Many families introduce music by starting with piano lessons. Big mistake, says Guilmartin. If children haven’t yet grasped rhythm and pitch, instrument lessons are likely to frustrate teacher, child, and parents alike. “These are your lessons, you have to practice 30 minutes every day—that can be negative for a child,” agrees Mamlin. “As long as your family’s musical diet is diverse and joyful and constant, you are doing no harm to wait.”

A hallmark of Music Together is its meticulously researched song collections, which offer a rich musical diet. Sporting titles like “Bongos,” “Maracas,” and “Tambourine,” each 10-week collection exposes families to a range of music from around the world, including songs in minor keys, asymmetric meters, and songs without words. “Words can really trip kids up on songs,” says Mamlin. Music Together offers plenty of songs using vocables such as “doo doo doo” or “la la la.” These help children focus on pitch without the distraction of lyrics. Likewise, rhythmic chants help them hear the beat, and props like balls help them feel it. “It’s taking the pulse of the song and putting it into a big movement,” says Mamlin. Other songs include dog howls, sirens, or whoops that help lift voices out of the talking voice and into the upper register. Guilmartin and Levinowitz also pitch songs in a natural singing range for children (the A below middle-C to the D an octave higher) unlike most children’s music, which is pitched higher.

Guilmartin likes to borrow from Spanish and Hasidic Jewish traditions for dancing. “The driving energy inspires kids to spin, leap, and dance. It’s rhythmic, active, and a touch wild,” he says. He and Levinowitz mix in jazz, blues, and folk, plus music from many cultures including Irish, Greek, and Chinese heritage. “World music is everybody’s music now,” says Guilmartin. They make sure to include at least one Spanish-language song each time to honor the cultures of the Americas. Global music exposes kids to a variety of rhythms and pitches. For example, traditional Greek dances tap out in five beats to the measure, instead of three or four. “Asymmetric meter is not hard for a baby or a 3-year-old. It’s easier for them,” says Guilmartin. “We’re locked into what we grew up with.”

music classAs Guilmartin concocts song collections, he makes sure to slip in “musical vitamins.” These include several minor key modes like Aeolian, Dorian, and Phrygian. “Look at the back of a bottle of multivitamins,” he says. “It’s got all these words you can’t pronounce. Well, that’s the Aeolian, Dorian, and Phrygian. It’s in there. It’s not children’s music.” Music Together also includes a hearty dose of minor keys. “To give children just what you think is children’s music, people make the mistake of doing easy songs in major keys—happy songs,” says Guilmartin. “A lot of them are pretty boring.”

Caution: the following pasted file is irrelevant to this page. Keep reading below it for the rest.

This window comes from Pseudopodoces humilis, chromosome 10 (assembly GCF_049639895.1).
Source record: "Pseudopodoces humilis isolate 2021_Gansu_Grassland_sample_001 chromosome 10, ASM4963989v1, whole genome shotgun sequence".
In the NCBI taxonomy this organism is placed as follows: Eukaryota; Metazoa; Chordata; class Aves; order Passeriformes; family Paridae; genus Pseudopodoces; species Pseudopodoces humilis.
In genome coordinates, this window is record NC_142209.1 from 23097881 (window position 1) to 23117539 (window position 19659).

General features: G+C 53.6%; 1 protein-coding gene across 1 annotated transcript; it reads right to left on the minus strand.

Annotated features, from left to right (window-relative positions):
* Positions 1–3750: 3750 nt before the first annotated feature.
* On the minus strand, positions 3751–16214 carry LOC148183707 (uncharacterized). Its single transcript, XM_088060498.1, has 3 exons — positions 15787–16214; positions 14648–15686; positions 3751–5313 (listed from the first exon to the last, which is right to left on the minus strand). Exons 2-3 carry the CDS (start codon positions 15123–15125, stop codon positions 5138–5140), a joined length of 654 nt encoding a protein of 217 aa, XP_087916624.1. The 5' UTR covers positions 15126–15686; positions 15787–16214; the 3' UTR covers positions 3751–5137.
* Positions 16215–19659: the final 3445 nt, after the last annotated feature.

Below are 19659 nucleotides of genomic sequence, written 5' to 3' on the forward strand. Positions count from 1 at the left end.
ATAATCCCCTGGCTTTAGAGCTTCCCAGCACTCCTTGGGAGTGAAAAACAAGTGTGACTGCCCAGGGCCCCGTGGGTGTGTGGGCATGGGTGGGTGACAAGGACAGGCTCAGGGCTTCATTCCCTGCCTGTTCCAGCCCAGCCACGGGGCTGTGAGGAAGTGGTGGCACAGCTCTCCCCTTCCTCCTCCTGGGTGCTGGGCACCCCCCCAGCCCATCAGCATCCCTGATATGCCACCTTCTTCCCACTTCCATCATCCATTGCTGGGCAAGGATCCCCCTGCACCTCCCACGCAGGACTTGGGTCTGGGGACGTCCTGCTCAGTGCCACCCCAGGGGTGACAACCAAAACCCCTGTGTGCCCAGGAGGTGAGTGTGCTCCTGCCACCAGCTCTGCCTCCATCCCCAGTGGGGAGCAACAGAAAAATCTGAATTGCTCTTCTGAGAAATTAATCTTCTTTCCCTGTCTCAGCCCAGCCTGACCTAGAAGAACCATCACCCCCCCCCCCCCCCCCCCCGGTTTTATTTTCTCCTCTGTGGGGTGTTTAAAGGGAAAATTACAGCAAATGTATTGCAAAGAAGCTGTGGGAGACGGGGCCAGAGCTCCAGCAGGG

Most children’s music tends to grate on adult nerves—think Barney, the singing purple dinosaur on television. But Music Together songs draw adults in. “At first, we argued over who would take him to class,” says Mia Nitchun-Sacks, mother of 14-month-old Reed in Princeton, N.J. “Finally, we agreed we would both take him. It became the highlight of the week.” Not only was the class fun, but they brought the music home. Her husband, Jeff, started playing music with Reed in the evenings. “Now they go through the songbook and play instruments together. It totally transformed their relationship.”

This is music to Guilmartin’s ears. Besides the careful mix of meters and musical vitamins, Music Together wants to rekindle the joy of singing at home. If adults like the music, they will sing around the house the way families did before recorded music. “For eons, humans have made music together as part of daily life,” he says. “[Adults] need to set the model of being music-makers.” He laments the loss of music in schools, too, remembering the day when kindergarten teachers had to be able to play piano in order to get a teaching job. “There are still a lot of pianos in a lot of kindergarten rooms, but they’re out of tune, and almost nobody uses them,” he says.

These days, Guilmartin is adapting the Music Together format for preschools and daycare centers, including Head Start. He says U.S. schools approach music education backwards—neglecting it in early years, then creating school orchestras in fifth grade. Trained Music Together teachers lead school sessions, but Guilmartin says children need to hear their classroom teachers singing, too. “It’s not musical babysitting. [Teachers] are also primary caregivers, and their model is just as powerful.”

Even for the lucky child raised in a musical household, Music Together classes have a place. “There is absolutely no substitute for the social aspect of Music Together,” says Mamlin. “People leave my class with smiles on their faces. It’s an absolutely joyful experience to make music with other people.”

Or, as Guilmartin would say, let’s make music together again.

4 Responses to “Making Music Together Again”

  1. Any Music Together groups in New Hampshire - especially Hanover or Concord or Laconia areas?

  2. There's a class locator at

  3. AWESOME…as the new grandmother of twins I would love to get a hold of a cd if it is available. This article brought tears to my eyes & I thank you.

  4. Fern,

    Enjoy singing with those two precious grandchildren! If you attend a Music Together class in your area, you receive a CD with enrollment. The Music Together home office also offers some compilation "family favorite" CDs for sell through their website:

    Thanks for writing.